Figure 2

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Figure 2
Echocardiographic image clip taken in parasternal short axis view after emergent institution of Venous-Arterial ECMO from the right neck showing how the venous cannula had pinned the “cor” membrane away from the tricuspid valve inlet thereby allowing temporary unobstructed opening of the tricuspid inlet (solid arrow). RV: Right Ventricle; RA: Right Atrium; AO: Aorta; PV: Pulmonary Vein


This is the first reported case emphasizing the importance of VA-ECMO in a neonate to serve as a vital bridge for survival prior to successful treatment by primary cardiac surgical repair for cor triatriatum dexter. Initiation of VA-ECMO was of vital importance in this case due to the due to the rapid development of cardiogenic shock from presumed early PDA closure. Although only a few reports of cor-triatriatum dexter that lead to cyanosis with an otherwise normal exam in a new born exist in the literature [3,4] our case is unique in that closure of the PDA was refractory to PGE1 and precipitated rapid deterioration into cardiogenic shock with profound hypoxemia and respiratory failure.
When diagnosing cor-triatriatum dexter, the physical exam is rarely helpful, as a murmur may not be audible due to lack of turbulent blood flow across the membrane. The chest X-ray usually demonstrates a normal cardiac silhouette and normal lung volumes. Intermittent episodes of central cyanosis and de-saturations can be missed in the immediate newborn period. Clinical presentation can range from being asymptomatic in the newborn period to reports of pulmonary hypertension and cardiac failure at an older age [2,5-8]. Thorough echocardiographic imaging is therefore mandatory. Both short term and long term prognosis is usually excellent following surgical repair [9]. The use of ECMO as a life-saving measure for a cyanotic neonate with isolated cor-triatriatum dexter has been reported in older children [10], but none have been previously reported in a neonate. While limited case series on symptomatic neonatal presentations can be found, none of the neonates discussed progressed to such extremis as the case reported herein. A 4 month old infant with cor-triatriatum dexter required ECMO secondary to pulmonary hypertension, but had associated structural heart defects including pulmonary vein stenosis, large ventricular septal defect and atrial septal defect. In that case, the infant was decannulated, but died prior to surgical repair [11].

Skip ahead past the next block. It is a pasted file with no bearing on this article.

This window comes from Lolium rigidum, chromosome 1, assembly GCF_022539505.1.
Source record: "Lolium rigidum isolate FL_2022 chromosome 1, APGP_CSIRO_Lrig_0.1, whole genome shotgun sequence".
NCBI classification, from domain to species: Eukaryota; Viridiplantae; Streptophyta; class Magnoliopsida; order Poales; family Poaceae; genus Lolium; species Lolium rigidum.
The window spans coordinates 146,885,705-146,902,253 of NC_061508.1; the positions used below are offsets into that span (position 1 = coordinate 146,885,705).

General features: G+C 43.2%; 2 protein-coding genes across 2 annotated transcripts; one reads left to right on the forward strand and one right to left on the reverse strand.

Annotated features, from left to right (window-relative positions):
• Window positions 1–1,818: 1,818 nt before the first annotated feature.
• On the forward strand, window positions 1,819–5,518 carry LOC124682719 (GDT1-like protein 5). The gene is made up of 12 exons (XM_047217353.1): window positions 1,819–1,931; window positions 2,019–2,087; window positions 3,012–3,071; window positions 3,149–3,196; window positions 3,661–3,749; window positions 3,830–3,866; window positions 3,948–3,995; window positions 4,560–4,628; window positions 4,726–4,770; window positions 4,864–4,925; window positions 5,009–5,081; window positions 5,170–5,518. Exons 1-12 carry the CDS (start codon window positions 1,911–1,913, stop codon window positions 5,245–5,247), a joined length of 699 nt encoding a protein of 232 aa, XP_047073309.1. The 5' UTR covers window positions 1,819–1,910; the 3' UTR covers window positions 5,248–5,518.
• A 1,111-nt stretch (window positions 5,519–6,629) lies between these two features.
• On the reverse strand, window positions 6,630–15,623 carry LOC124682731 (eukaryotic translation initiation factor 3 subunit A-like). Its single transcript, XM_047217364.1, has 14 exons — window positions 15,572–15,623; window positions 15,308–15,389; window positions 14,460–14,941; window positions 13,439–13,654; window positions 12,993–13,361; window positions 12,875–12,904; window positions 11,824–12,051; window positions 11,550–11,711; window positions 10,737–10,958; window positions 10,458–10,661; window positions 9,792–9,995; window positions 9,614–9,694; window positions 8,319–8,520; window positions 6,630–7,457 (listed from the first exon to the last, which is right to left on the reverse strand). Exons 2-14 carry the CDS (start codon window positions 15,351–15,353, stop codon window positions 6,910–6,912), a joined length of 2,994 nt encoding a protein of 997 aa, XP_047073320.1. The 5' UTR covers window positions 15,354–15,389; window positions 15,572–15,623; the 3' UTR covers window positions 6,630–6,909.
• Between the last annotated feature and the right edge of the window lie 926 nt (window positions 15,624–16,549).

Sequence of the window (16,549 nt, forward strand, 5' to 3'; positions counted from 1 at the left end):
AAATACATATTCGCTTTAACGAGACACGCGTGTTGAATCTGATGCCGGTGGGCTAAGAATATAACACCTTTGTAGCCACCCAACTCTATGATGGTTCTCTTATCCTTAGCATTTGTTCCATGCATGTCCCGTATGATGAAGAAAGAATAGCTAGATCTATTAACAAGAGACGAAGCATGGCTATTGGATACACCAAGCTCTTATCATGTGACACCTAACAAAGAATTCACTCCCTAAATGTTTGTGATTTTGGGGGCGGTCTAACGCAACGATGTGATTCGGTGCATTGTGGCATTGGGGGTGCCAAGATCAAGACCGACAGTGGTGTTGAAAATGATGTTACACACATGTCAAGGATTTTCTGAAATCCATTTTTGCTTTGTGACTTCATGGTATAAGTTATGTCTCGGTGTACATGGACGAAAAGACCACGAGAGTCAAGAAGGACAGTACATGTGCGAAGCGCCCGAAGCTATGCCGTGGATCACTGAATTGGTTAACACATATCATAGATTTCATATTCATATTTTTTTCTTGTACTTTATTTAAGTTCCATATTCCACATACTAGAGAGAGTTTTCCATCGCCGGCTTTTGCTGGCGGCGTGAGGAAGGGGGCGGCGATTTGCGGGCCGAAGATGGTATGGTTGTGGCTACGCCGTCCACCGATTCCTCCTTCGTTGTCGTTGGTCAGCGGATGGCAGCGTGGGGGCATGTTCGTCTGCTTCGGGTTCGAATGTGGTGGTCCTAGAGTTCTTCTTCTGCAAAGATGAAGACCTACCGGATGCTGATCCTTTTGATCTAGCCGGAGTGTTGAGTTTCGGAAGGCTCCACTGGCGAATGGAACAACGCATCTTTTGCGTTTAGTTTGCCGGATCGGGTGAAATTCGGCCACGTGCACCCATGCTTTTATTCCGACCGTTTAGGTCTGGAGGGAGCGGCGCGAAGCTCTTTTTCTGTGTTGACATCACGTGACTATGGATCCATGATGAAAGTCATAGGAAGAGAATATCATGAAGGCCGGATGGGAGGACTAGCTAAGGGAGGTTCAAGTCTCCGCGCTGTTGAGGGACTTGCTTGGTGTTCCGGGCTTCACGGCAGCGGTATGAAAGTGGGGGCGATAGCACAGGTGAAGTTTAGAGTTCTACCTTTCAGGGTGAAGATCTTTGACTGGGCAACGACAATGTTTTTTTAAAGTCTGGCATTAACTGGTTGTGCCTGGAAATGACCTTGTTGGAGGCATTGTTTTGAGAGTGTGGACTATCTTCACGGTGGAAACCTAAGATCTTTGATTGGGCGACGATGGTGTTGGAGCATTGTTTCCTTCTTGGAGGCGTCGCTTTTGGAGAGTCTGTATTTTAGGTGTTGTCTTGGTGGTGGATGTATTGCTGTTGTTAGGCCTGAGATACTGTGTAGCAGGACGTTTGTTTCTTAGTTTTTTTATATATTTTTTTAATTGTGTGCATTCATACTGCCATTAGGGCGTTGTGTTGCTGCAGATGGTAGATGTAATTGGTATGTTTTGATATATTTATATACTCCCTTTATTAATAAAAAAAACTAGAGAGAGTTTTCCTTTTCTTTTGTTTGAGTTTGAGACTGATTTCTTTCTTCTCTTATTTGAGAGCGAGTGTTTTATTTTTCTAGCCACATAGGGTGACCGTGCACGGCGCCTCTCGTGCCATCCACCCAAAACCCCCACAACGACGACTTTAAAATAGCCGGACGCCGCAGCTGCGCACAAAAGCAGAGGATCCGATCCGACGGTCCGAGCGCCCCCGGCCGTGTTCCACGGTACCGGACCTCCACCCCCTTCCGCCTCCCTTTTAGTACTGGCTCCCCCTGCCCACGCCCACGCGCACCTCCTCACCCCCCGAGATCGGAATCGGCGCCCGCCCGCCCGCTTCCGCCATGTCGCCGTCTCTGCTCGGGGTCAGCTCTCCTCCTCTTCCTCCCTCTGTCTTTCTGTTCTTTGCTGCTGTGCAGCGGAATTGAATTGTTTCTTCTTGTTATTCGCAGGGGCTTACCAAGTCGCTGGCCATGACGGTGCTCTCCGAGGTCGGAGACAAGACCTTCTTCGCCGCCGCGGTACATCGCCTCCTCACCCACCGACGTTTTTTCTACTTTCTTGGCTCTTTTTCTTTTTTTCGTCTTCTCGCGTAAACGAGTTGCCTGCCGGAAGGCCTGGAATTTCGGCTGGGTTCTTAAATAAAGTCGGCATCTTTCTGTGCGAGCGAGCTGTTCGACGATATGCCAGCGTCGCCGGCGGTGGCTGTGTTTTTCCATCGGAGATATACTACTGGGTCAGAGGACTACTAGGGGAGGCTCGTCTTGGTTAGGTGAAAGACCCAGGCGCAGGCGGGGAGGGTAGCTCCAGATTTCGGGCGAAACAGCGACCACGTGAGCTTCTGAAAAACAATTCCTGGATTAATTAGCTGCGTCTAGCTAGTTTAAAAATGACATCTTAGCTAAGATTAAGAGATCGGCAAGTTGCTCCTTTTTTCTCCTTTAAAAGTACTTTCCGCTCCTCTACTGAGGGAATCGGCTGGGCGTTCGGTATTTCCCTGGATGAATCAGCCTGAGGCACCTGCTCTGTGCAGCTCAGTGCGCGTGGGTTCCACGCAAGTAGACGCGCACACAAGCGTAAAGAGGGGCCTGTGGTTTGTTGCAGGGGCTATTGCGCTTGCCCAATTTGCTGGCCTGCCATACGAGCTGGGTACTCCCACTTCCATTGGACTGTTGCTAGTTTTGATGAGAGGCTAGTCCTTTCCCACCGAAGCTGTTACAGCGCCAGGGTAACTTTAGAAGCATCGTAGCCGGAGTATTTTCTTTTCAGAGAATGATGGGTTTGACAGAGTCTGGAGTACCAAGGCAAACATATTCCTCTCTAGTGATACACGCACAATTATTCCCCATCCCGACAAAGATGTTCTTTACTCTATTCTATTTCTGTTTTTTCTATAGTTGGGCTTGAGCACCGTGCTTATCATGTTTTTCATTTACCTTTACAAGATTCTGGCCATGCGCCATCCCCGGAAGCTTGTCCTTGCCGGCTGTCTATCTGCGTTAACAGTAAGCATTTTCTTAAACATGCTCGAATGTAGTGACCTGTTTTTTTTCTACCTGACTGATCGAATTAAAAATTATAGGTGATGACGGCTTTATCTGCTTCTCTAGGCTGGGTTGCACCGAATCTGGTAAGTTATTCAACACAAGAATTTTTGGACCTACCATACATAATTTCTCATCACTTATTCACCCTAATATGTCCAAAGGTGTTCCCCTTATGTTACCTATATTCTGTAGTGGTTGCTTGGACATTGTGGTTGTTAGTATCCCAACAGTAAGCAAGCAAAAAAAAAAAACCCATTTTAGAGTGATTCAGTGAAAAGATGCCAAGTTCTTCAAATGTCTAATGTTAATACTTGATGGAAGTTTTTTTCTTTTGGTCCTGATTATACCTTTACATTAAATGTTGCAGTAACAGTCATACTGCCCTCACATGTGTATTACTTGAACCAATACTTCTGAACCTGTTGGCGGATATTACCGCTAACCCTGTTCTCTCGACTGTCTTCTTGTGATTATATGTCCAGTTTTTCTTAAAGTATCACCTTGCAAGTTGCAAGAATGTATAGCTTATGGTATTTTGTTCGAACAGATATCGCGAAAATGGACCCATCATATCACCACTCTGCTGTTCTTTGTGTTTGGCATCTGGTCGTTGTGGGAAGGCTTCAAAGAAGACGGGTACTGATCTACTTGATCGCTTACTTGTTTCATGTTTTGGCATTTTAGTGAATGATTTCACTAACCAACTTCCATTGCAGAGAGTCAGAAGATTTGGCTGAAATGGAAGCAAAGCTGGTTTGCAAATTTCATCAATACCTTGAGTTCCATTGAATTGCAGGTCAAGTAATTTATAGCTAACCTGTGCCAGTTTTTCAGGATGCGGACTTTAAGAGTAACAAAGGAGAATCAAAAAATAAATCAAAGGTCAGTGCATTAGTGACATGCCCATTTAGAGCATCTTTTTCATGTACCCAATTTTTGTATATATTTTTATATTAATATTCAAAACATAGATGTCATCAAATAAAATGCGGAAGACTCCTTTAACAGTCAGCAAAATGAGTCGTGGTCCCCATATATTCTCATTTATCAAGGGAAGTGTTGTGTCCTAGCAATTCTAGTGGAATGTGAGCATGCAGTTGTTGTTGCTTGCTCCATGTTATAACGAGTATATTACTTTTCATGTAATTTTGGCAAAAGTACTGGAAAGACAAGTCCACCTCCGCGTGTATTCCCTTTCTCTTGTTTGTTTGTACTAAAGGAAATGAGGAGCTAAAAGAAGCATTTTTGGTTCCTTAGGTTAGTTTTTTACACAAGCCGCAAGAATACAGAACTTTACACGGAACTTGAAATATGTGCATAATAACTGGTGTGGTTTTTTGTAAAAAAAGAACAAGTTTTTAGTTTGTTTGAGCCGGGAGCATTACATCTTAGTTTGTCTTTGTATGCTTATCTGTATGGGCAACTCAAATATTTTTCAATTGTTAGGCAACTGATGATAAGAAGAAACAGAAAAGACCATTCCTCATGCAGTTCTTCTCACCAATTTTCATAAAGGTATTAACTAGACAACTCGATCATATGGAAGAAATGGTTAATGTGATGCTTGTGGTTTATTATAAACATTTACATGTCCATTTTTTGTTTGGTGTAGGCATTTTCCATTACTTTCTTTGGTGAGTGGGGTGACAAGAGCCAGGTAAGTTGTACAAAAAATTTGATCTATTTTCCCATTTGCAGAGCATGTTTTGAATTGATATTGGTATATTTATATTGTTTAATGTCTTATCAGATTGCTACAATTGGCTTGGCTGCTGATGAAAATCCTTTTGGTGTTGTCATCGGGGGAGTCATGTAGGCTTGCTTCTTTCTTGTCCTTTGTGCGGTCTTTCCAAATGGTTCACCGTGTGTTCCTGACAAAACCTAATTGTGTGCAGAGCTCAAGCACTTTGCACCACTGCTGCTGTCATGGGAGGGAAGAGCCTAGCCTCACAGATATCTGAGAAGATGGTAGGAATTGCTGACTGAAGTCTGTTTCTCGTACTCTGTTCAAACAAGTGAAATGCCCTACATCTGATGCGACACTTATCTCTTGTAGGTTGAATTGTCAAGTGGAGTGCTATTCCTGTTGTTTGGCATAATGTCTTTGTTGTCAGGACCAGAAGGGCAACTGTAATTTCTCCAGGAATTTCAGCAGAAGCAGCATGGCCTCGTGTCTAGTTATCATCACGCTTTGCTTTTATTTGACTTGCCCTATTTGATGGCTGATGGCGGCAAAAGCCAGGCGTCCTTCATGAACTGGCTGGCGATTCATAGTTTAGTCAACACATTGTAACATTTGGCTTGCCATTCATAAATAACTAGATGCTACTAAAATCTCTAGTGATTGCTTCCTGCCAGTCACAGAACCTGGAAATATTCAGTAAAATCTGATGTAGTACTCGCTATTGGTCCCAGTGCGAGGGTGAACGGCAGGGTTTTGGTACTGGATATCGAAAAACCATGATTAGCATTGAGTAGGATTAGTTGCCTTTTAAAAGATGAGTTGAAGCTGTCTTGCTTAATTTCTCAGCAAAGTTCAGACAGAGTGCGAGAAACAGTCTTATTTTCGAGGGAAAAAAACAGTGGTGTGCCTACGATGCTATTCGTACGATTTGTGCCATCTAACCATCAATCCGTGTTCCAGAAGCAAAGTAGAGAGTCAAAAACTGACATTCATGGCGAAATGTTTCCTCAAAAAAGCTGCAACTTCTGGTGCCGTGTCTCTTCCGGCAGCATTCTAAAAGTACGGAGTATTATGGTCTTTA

Additionally, herein, we present a case of a newborn with cortriatriatum dexter who failed a car seat test. CST screening test is a common pre-discharge assessment requisite for newborns born <37 weeks gestational age or <2500 g. The utility of the test remains in identifying infants at risk for adverse cardiopulmonary outcomes after discharge from the newborn nursery [12,13]. In this neonate, the CST screening test, offered the opportunity to screen an otherwise healthyappearing baby for this potentially lethal congenital heart defect. If this screening had not been performed, an adverse outcome may have ensued. This raises very important questions about the babies who are deemed eligible for the CST screening test. It also raises the spectre of the importance that all newborn nurseries, even low risk newborn units, adopt routine neonatal pulse oximetry screening that may serve as an important backup [14].


High index of suspicion is necessary to diagnose rare conditions such as cor-triatriatum dexter in an otherwise normal appearing neonate with repeated desaturations and cyanosis in the immediate newborn period. Our case report provides emphasis of the importance of VA-ECMO as a vital bridge to survival in a neonate until primary cardiac repair despite failed attempts to pharmacologically open the closed PDA.